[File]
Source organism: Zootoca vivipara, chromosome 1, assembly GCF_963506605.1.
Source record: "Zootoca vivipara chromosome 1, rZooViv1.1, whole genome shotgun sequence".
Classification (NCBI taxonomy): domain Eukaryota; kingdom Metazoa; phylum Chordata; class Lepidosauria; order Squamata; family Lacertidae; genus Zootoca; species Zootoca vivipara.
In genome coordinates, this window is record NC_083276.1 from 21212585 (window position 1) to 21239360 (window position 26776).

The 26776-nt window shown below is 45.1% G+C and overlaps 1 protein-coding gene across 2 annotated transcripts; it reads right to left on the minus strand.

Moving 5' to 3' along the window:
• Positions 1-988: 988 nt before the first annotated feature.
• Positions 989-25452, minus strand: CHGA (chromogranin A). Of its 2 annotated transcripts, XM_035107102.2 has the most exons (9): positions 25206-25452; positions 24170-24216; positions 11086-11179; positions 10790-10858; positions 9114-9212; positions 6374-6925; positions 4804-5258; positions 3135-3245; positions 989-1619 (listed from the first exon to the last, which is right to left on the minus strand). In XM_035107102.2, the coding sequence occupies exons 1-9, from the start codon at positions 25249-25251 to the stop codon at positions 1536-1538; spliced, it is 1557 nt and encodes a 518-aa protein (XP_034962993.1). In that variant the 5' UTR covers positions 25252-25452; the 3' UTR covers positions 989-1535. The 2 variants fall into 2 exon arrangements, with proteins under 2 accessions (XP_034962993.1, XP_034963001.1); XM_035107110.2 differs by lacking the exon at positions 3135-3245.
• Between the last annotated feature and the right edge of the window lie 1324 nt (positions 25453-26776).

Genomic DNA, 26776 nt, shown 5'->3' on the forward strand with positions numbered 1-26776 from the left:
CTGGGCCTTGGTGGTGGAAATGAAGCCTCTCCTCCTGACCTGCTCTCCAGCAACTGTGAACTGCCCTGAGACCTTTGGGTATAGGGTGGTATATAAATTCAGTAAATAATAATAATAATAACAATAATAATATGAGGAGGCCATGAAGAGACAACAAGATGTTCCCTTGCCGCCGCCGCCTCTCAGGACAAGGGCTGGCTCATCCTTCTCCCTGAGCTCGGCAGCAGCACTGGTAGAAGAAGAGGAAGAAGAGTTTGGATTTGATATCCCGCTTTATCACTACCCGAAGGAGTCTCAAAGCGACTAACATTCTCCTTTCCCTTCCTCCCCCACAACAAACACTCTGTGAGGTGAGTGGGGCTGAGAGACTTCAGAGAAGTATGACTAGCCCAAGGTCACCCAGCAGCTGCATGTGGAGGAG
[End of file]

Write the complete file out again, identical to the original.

Source organism: Zootoca vivipara, chromosome 1, assembly GCF_963506605.1.
Source record: "Zootoca vivipara chromosome 1, rZooViv1.1, whole genome shotgun sequence".
Classification (NCBI taxonomy): domain Eukaryota; kingdom Metazoa; phylum Chordata; class Lepidosauria; order Squamata; family Lacertidae; genus Zootoca; species Zootoca vivipara.
In genome coordinates, this window is record NC_083276.1 from 21212585 (window position 1) to 21239360 (window position 26776).

The 26776-nt window shown below is 45.1% G+C and overlaps 1 protein-coding gene across 2 annotated transcripts; it reads right to left on the minus strand.

Moving 5' to 3' along the window:
• Positions 1-988: 988 nt before the first annotated feature.
• Positions 989-25452, minus strand: CHGA (chromogranin A). Of its 2 annotated transcripts, XM_035107102.2 has the most exons (9): positions 25206-25452; positions 24170-24216; positions 11086-11179; positions 10790-10858; positions 9114-9212; positions 6374-6925; positions 4804-5258; positions 3135-3245; positions 989-1619 (listed from the first exon to the last, which is right to left on the minus strand). In XM_035107102.2, the coding sequence occupies exons 1-9, from the start codon at positions 25249-25251 to the stop codon at positions 1536-1538; spliced, it is 1557 nt and encodes a 518-aa protein (XP_034962993.1). In that variant the 5' UTR covers positions 25252-25452; the 3' UTR covers positions 989-1535. The 2 variants fall into 2 exon arrangements, with proteins under 2 accessions (XP_034962993.1, XP_034963001.1); XM_035107110.2 differs by lacking the exon at positions 3135-3245.
• Between the last annotated feature and the right edge of the window lie 1324 nt (positions 25453-26776).

Genomic DNA, 26776 nt, shown 5'->3' on the forward strand with positions numbered 1-26776 from the left:
CTGGGCCTTGGTGGTGGAAATGAAGCCTCTCCTCCTGACCTGCTCTCCAGCAACTGTGAACTGCCCTGAGACCTTTGGGTATAGGGTGGTATATAAATTCAGTAAATAATAATAATAATAACAATAATAATATGAGGAGGCCATGAAGAGACAACAAGATGTTCCCTTGCCGCCGCCGCCTCTCAGGACAAGGGCTGGCTCATCCTTCTCCCTGAGCTCGGCAGCAGCACTGGTAGAAGAAGAGGAAGAAGAGTTTGGATTTGATATCCCGCTTTATCACTACCCGAAGGAGTCTCAAAGCGACTAACATTCTCCTTTCCCTTCCTCCCCCACAACAAACACTCTGTGAGGTGAGTGGGGCTGAGAGACTTCAGAGAAGTATGACTAGCCCAAGGTCACCCAGCAGCTGCATGTGGAGGAG